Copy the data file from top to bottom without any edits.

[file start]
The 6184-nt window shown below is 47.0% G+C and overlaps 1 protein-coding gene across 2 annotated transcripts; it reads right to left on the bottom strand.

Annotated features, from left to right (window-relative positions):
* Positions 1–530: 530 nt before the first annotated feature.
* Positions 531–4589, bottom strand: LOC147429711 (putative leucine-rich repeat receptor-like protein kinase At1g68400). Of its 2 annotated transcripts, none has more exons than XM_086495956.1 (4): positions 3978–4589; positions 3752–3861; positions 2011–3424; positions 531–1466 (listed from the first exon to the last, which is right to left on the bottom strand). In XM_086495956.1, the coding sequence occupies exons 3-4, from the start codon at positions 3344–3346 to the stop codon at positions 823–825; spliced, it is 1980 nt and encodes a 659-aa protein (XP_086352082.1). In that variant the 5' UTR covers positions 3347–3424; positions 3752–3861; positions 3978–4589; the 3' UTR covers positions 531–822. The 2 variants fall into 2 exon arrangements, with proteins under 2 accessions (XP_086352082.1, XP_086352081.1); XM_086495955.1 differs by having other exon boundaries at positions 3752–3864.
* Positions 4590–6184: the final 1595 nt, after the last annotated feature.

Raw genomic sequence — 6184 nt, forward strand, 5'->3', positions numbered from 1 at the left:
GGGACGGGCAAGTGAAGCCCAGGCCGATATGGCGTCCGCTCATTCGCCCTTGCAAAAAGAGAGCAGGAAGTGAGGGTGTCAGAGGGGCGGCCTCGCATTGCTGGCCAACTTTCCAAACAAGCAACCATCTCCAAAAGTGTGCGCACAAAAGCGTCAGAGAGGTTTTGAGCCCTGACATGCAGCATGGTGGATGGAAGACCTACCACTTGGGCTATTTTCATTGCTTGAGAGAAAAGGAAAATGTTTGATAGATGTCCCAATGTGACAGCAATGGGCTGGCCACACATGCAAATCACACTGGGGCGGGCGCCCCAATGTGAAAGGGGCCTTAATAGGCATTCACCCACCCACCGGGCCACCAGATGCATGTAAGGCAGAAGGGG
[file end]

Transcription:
The 6184-nt window shown below is 47.0% G+C and overlaps 1 protein-coding gene across 2 annotated transcripts; it reads right to left on the bottom strand.

Annotated features, from left to right (window-relative positions):
* Positions 1–530: 530 nt before the first annotated feature.
* Positions 531–4589, bottom strand: LOC147429711 (putative leucine-rich repeat receptor-like protein kinase At1g68400). Of its 2 annotated transcripts, none has more exons than XM_086495956.1 (4): positions 3978–4589; positions 3752–3861; positions 2011–3424; positions 531–1466 (listed from the first exon to the last, which is right to left on the bottom strand). In XM_086495956.1, the coding sequence occupies exons 3-4, from the start codon at positions 3344–3346 to the stop codon at positions 823–825; spliced, it is 1980 nt and encodes a 659-aa protein (XP_086352082.1). In that variant the 5' UTR covers positions 3347–3424; positions 3752–3861; positions 3978–4589; the 3' UTR covers positions 531–822. The 2 variants fall into 2 exon arrangements, with proteins under 2 accessions (XP_086352082.1, XP_086352081.1); XM_086495955.1 differs by having other exon boundaries at positions 3752–3864.
* Positions 4590–6184: the final 1595 nt, after the last annotated feature.

Raw genomic sequence — 6184 nt, forward strand, 5'->3', positions numbered from 1 at the left:
GGGACGGGCAAGTGAAGCCCAGGCCGATATGGCGTCCGCTCATTCGCCCTTGCAAAAAGAGAGCAGGAAGTGAGGGTGTCAGAGGGGCGGCCTCGCATTGCTGGCCAACTTTCCAAACAAGCAACCATCTCCAAAAGTGTGCGCACAAAAGCGTCAGAGAGGTTTTGAGCCCTGACATGCAGCATGGTGGATGGAAGACCTACCACTTGGGCTATTTTCATTGCTTGAGAGAAAAGGAAAATGTTTGATAGATGTCCCAATGTGACAGCAATGGGCTGGCCACACATGCAAATCACACTGGGGCGGGCGCCCCAATGTGAAAGGGGCCTTAATAGGCATTCACCCACCCACCGGGCCACCAGATGCATGTAAGGCAGAAGGGG